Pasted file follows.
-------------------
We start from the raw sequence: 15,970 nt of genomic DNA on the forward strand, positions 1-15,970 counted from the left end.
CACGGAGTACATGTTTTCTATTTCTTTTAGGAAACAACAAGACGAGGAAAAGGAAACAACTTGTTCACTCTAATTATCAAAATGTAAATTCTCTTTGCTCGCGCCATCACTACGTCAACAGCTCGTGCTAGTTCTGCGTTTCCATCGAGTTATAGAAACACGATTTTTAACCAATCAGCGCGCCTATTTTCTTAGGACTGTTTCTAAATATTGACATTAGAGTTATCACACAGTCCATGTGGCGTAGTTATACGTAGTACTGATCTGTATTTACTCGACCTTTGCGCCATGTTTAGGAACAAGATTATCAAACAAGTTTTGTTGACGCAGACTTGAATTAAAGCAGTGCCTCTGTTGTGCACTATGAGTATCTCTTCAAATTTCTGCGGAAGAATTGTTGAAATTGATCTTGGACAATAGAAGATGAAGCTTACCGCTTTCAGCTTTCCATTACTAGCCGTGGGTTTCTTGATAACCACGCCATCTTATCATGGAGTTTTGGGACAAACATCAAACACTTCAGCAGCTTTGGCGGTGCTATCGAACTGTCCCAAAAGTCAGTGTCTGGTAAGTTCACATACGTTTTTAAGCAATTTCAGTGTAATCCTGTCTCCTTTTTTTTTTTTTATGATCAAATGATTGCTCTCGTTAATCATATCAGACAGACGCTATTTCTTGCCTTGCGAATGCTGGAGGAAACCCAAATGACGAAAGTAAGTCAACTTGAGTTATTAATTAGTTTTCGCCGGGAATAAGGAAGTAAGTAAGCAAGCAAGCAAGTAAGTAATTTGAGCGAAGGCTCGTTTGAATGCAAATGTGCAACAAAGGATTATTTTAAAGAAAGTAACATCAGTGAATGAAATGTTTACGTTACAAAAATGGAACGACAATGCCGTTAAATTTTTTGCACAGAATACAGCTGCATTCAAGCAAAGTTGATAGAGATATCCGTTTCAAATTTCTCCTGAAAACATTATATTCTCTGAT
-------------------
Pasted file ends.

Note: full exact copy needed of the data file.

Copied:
We start from the raw sequence: 15,970 nt of genomic DNA on the forward strand, positions 1-15,970 counted from the left end.
CACGGAGTACATGTTTTCTATTTCTTTTAGGAAACAACAAGACGAGGAAAAGGAAACAACTTGTTCACTCTAATTATCAAAATGTAAATTCTCTTTGCTCGCGCCATCACTACGTCAACAGCTCGTGCTAGTTCTGCGTTTCCATCGAGTTATAGAAACACGATTTTTAACCAATCAGCGCGCCTATTTTCTTAGGACTGTTTCTAAATATTGACATTAGAGTTATCACACAGTCCATGTGGCGTAGTTATACGTAGTACTGATCTGTATTTACTCGACCTTTGCGCCATGTTTAGGAACAAGATTATCAAACAAGTTTTGTTGACGCAGACTTGAATTAAAGCAGTGCCTCTGTTGTGCACTATGAGTATCTCTTCAAATTTCTGCGGAAGAATTGTTGAAATTGATCTTGGACAATAGAAGATGAAGCTTACCGCTTTCAGCTTTCCATTACTAGCCGTGGGTTTCTTGATAACCACGCCATCTTATCATGGAGTTTTGGGACAAACATCAAACACTTCAGCAGCTTTGGCGGTGCTATCGAACTGTCCCAAAAGTCAGTGTCTGGTAAGTTCACATACGTTTTTAAGCAATTTCAGTGTAATCCTGTCTCCTTTTTTTTTTTTTATGATCAAATGATTGCTCTCGTTAATCATATCAGACAGACGCTATTTCTTGCCTTGCGAATGCTGGAGGAAACCCAAATGACGAAAGTAAGTCAACTTGAGTTATTAATTAGTTTTCGCCGGGAATAAGGAAGTAAGTAAGCAAGCAAGCAAGTAAGTAATTTGAGCGAAGGCTCGTTTGAATGCAAATGTGCAACAAAGGATTATTTTAAAGAAAGTAACATCAGTGAATGAAATGTTTACGTTACAAAAATGGAACGACAATGCCGTTAAATTTTTTGCACAGAATACAGCTGCATTCAAGCAAAGTTGATAGAGATATCCGTTTCAAATTTCTCCTGAAAACATTATATTCTCTGAT